Following Trump Visit, China Agrees to Help Out in North Korea Stand off

politics
November 15, 2017Nov 15, 2017

Following President Trump’s visit to Beijing, China announced Wednesday that it would send a special envoy to North Korea to help quell the tense standoff between Pyongyang and Washington.

The purpose of the visit, according to Politico, is for the envoy to persuade North Korea to give up its nuclear weapons endeavors—a move that President Trump pressured China to enforced on its volatile neighbor.

The envoy, Song Tao, is the head of China’s ruling Communist Party’s International Department. He is scheduled to arrive in Pyongyang on Friday. The purpose of the visit, according to the official Xinhua News Agency, is for Song to report on the outcomes of the party’s national congress that was held last month.

Xinhua did not disclose what exactly would be included in Song’s itinerary, in addition to delivering his report. The news agency made no mention of Trump’s visit to Beijing, although Trump has repeatedly called on Beijing to use its influence to stop North Korea from advancing its nuclear capabilities.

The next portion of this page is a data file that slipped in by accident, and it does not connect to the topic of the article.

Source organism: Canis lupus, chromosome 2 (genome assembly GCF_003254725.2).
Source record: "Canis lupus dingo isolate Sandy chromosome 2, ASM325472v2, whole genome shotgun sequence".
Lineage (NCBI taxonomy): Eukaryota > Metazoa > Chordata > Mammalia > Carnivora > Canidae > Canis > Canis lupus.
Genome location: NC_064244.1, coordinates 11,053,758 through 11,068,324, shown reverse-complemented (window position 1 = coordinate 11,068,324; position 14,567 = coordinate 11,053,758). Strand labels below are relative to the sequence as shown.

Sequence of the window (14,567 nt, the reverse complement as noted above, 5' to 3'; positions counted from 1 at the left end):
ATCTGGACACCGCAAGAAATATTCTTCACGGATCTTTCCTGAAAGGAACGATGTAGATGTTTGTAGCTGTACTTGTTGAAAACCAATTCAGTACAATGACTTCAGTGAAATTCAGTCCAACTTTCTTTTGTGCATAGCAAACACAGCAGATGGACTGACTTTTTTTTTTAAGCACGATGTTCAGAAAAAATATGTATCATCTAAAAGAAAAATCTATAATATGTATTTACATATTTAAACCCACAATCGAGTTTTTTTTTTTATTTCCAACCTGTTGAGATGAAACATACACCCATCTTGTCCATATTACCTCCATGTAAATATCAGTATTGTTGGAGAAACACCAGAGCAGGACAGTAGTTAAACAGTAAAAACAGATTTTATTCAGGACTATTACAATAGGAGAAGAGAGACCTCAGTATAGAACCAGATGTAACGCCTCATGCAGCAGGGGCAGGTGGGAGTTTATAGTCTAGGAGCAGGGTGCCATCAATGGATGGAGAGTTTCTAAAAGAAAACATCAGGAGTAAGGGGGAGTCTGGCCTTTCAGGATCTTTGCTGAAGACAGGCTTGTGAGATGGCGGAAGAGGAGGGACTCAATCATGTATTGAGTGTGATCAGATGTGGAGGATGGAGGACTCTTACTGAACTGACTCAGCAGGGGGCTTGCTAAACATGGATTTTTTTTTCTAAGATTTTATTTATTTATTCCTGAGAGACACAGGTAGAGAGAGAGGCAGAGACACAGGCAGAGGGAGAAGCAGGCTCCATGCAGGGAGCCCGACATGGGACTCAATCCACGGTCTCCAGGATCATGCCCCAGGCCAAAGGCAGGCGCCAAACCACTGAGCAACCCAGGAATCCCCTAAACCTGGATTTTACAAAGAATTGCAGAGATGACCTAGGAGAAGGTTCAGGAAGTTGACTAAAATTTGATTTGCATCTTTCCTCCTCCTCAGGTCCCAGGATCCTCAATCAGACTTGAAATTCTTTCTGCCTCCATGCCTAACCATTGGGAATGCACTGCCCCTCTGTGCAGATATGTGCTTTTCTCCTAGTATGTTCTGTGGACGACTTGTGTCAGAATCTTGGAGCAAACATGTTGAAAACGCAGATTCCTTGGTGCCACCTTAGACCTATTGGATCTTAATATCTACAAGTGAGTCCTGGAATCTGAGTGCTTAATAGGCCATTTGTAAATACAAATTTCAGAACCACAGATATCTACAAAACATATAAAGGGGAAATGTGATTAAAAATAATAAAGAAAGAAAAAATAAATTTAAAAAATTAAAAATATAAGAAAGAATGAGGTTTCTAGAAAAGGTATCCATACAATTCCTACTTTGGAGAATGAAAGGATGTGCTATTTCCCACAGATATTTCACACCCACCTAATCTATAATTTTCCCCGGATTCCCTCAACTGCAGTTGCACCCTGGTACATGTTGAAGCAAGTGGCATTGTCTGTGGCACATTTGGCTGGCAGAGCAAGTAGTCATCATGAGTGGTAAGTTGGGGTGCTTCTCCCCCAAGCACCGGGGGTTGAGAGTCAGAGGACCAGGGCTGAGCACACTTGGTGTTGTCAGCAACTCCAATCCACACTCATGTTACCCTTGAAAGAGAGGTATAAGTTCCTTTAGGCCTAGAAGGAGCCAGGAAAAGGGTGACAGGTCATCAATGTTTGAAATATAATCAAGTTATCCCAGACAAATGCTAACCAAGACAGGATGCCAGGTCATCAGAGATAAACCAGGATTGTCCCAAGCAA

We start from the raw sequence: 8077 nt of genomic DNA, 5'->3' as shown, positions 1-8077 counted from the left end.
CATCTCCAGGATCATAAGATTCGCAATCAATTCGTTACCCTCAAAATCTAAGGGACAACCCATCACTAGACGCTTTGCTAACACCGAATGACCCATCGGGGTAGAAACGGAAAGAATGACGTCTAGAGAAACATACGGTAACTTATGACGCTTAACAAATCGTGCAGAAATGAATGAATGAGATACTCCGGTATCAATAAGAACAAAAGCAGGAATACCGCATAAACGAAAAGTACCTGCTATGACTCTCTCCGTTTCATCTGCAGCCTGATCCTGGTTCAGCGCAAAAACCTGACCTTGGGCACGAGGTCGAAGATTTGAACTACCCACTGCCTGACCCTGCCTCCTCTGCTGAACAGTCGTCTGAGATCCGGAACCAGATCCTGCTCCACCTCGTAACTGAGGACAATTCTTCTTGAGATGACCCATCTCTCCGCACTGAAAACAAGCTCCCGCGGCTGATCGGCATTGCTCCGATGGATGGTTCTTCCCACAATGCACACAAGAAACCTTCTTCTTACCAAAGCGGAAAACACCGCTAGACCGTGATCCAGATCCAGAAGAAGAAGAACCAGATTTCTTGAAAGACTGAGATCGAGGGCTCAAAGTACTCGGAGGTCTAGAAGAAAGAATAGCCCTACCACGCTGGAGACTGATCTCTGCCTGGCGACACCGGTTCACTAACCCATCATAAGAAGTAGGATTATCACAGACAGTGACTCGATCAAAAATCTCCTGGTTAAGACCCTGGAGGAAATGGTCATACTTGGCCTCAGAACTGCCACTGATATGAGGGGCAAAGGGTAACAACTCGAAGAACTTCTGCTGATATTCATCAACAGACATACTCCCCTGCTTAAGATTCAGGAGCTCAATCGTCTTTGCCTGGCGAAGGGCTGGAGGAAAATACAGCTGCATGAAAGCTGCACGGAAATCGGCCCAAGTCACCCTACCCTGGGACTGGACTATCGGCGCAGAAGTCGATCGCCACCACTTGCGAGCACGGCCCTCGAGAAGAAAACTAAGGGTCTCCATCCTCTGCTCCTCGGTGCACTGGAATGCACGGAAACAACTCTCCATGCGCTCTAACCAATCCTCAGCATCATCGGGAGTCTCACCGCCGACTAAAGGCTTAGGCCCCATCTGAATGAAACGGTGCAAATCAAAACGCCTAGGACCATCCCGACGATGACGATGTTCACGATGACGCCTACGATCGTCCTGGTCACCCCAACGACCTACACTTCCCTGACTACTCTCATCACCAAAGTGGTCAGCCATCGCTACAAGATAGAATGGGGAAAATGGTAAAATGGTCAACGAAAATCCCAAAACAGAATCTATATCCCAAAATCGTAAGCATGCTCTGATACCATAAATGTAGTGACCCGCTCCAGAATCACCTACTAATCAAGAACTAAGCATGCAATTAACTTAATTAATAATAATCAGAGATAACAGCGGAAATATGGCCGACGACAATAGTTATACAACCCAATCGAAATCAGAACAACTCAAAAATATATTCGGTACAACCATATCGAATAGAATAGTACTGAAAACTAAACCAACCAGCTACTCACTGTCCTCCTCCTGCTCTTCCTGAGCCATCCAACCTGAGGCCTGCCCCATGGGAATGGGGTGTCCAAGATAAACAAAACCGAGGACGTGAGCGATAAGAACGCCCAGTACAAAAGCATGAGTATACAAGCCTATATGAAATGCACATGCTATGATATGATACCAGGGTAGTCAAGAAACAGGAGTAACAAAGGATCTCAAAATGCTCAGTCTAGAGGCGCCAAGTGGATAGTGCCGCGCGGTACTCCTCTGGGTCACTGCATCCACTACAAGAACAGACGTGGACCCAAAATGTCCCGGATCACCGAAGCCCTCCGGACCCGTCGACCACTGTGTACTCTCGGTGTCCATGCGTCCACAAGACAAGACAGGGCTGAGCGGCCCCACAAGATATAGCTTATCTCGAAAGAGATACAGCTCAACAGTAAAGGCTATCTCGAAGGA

China’s foreign ministry spokesman Geng Shuang downplayed Song’s visit and any connection it might have to Trump’s visit to Beijing, saying that it was “common practice” for the Communist Party and North Korea’s ruling Workers’ party to exchange views.

“The purpose of this visit is to brief about the party congress and exchange views of common interest and bilateral interest,” Geng said at a regularly scheduled briefing.

Hope that Song’s visit to North Korea will ease the extreme tensions experienced on the Korean peninsula is not assured, since China is repeatedly downplaying the chances of a breakthrough in reaching the North Koreans.

China may not want to rile North Korea, since it is North Korea’s largest trading partner, providing food and fuel aid, and is not keen on any measure that would bring down Kim Jong Un’s regime, which now serves as a buffer between China and South Korea, which currently stations 30,000 U.S. troops on its border with North Korea.

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